Thomas’ eyes widened, “No.” He shook his head. “I left and he followed me! I didn’t know it for three or four days!”
“You came through the mirror and what?” Seth asked. “Whose horse is that?” He pointed to the horse that was waiting patiently. He looked at the horse, “I remember him a little.”
Thomas nodded, “He’s your horse. You had six in the barn.” He looked at us. “You’re my uncles, it’s not stealing.”
I grudged a nod, “Well, you borrowed him without our knowledge, so...yes, you did.”
“I’ll give him back!” Thomas defended, “I’m family!”
“Who would know that in Royal Valley?” Seth asked with a laughing question. “Grace would,” he began to speak of the possibilities, “but you got to Royal Valley with no horse, to borrow a horse? Only Grace would know how you got there.”
“You couldn’t talk to her,” I reasoned. “She would have thrown you back through the doorway! Three or four days until Toby caught up with you. You were in Creid?”
“Yes,” Thomas admitted.
“And you couldn’t tell anyone in authority,” I said, “they would tell King Yannick and he would have you escorted back to Royal Valley and they would throw you back in A’Dore!”
“Probably personally,” Seth added.
There was a two-edged sword with Toby. He learned to speak out loud, but he couldn’t really vary his tone or add emotion to his voice. You know he couldn’t whisper. The other edge was we couldn’t shout or whisper either. Or should I say, we could, he could see the anger or whatever, but he couldn’t hear it. His vision was better than anyone or thing is known about. Volume wasn’t necessary. He could see and understand conversations no human could expect to hear and understand.
“The reason Tom didn’t,” Toby began as he got close enough, “is because I threatened him.”
Seth looked puzzled, “You,” he pointed at Toby and then at Thomas, “threatened him?”
Toby shrugged and looked guilty, “You have to know-how. Not with violence or anything like that, but…”
“He threatened to tell everyone what I was doing,” Thomas growled looking at his cousin. “They would stop me and haul me back to Royal Valley! Then he’d tell Grace and she would send me home! I wasn’t ready to do that!”
“Aha!” I said in a loud shout. “Now, we get to what I am angry about.” I kept my voice stern, but I hoped I didn’t sound as angry as I felt. “To keep out of trouble, you endangered your ten-year-old cousin?”
Thomas threw his hands out. “It was too late! We couldn’t go back without problems.” Thomas waved at his cousin, “And I don’t think of him as ten. He’s no child! He hasn’t been in a few years!”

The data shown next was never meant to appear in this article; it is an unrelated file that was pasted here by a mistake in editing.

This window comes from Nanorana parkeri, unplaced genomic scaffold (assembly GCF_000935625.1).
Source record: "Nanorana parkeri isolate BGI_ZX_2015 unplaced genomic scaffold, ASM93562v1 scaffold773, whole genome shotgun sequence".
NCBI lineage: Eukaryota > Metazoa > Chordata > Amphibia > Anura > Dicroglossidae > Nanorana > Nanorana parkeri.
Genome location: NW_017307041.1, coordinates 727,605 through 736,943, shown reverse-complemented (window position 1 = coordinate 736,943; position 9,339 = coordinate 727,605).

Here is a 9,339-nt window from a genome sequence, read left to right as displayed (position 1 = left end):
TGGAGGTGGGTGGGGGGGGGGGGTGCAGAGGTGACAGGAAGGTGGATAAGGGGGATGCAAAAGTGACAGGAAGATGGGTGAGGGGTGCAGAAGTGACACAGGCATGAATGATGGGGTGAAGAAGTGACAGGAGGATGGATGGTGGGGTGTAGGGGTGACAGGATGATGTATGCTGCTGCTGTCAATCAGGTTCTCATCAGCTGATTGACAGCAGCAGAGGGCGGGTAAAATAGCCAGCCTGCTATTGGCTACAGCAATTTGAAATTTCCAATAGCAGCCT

“You’re wrong!” Seth shook his head. “He is a child. He is your uncle’s and my child! And he always will be even when he has children of his own!”
I nodded, “Or even when he has grandchildren!” I added.
“If we’re still here,” Seth muttered.
“He threatened you?” I asked as I was kind of amused that Thomas said Toby could. I tried to keep that from my face.
Thomas nodded vigorously, “Oh, yes.” What also amused me was Thomas’ bosom-buddy hug to Toby. “You see this cute little boy.” He squeezed Toby's cheeks as he looked at Toby. “I see this guy who is a sneaky, conniving, genius.” Thomas leaned toward us. “I want to keep him on my side.”
Toby rolled his eyes and said, “Don’t be idiotic, Tom.”
Say what you will. Hard feelings aside, they were family and comfortable with each other. They weren’t just allies. We would protect them both. We hugged them both. “As I said to Toby. This isn’t over by a longshot.”
Seth nodded, “But we’d love front row seats when you tell your Mother in person, Thomas.”
I laughed as Thomas’ face got a little worried.
“I have to say,” Ceto said behind me, “You and Seth are amazing people, Erik.”
Turning to her, I again noticed that she was exceptionally, breathtakingly beautiful. Again, just to be clear, there are paintings and sculptures I find breathtaking, but I don’t want to mate with them. Keep that in mind and don’t forget that. Her skin was dark like Chitto’s and had dark, dark brown eyes. That sort of feature was preferred by me. Her hair was thick! Hanging loosely around her shoulders was a silky, amount of hair that hung in an attractive...mess? Different groups of ethics had unique features, such as Asians and slanted eyes. Africans had coarse hair. The Aborigine tribes had hair that was always black or dark brown and it varied from curly to straight. Some were thin. Ceto’s was not. One of my fellow European descended country men commented that they should wash their hair. That really bothered me. I knew their hygiene was better than many of ours.
“They use a plant they call Yarrow.” I said holding my anger back. “I’ve used it. There are other plants added to that for fragrance. Such as mint.” I looked at the man who was missing three teeth. “I’m sure they have things to say about some of our habits.”
“Thank you,” I said bowing slightly. “I’ve seen other Children of Lilith. I’ve gotten to know three,” I waved at Demetrius who was still talking to Chitto. “That one extremely well.”
“Most Children of Eve find him a bit odd,” Ceto said.
“He is!” I agreed with a smile, “but I like his brand of oddness.” I looked at her. “Are we going to see you again?”
She shrugged, “I looked in on you occasionally.” She put her hand on my arm. “Would you mind if I did?”
“I’d love it,” I confessed. “Demetrius and Dara are good friends. We can always use those.”
“You will in a couple of days,” she said with a gloomy tone.
I frowned, “I’ve had enough Lilith-speak to ask, is there something I should know?”
She sighed. “I don’t know.” She saw my face and hurried on. “The way this Child of Eve uses magic is…” she paused thinking.
“Different,” I offered, “and harder to track?”
Ceto nodded with a smile, “That’s right. So, the outcome is harder to foresee. Some of the blocking comes from you.”
“Yes, you.” Ceto laughed. “All of the Sons of Adam have access to the magic. As Toby was describing what he saw when Dyami poured that elixir, you were getting it, too. I could tell.”
“Maybe,” I admitted.
“Those touched often by the magic sometimes pick it up,” She frowned, thinking, “This man claiming to speak for Tawa, picked it up quickly and became more powerful. I will be there. Have a safe journey.” She hugged me but disappeared during the hug. There and then not.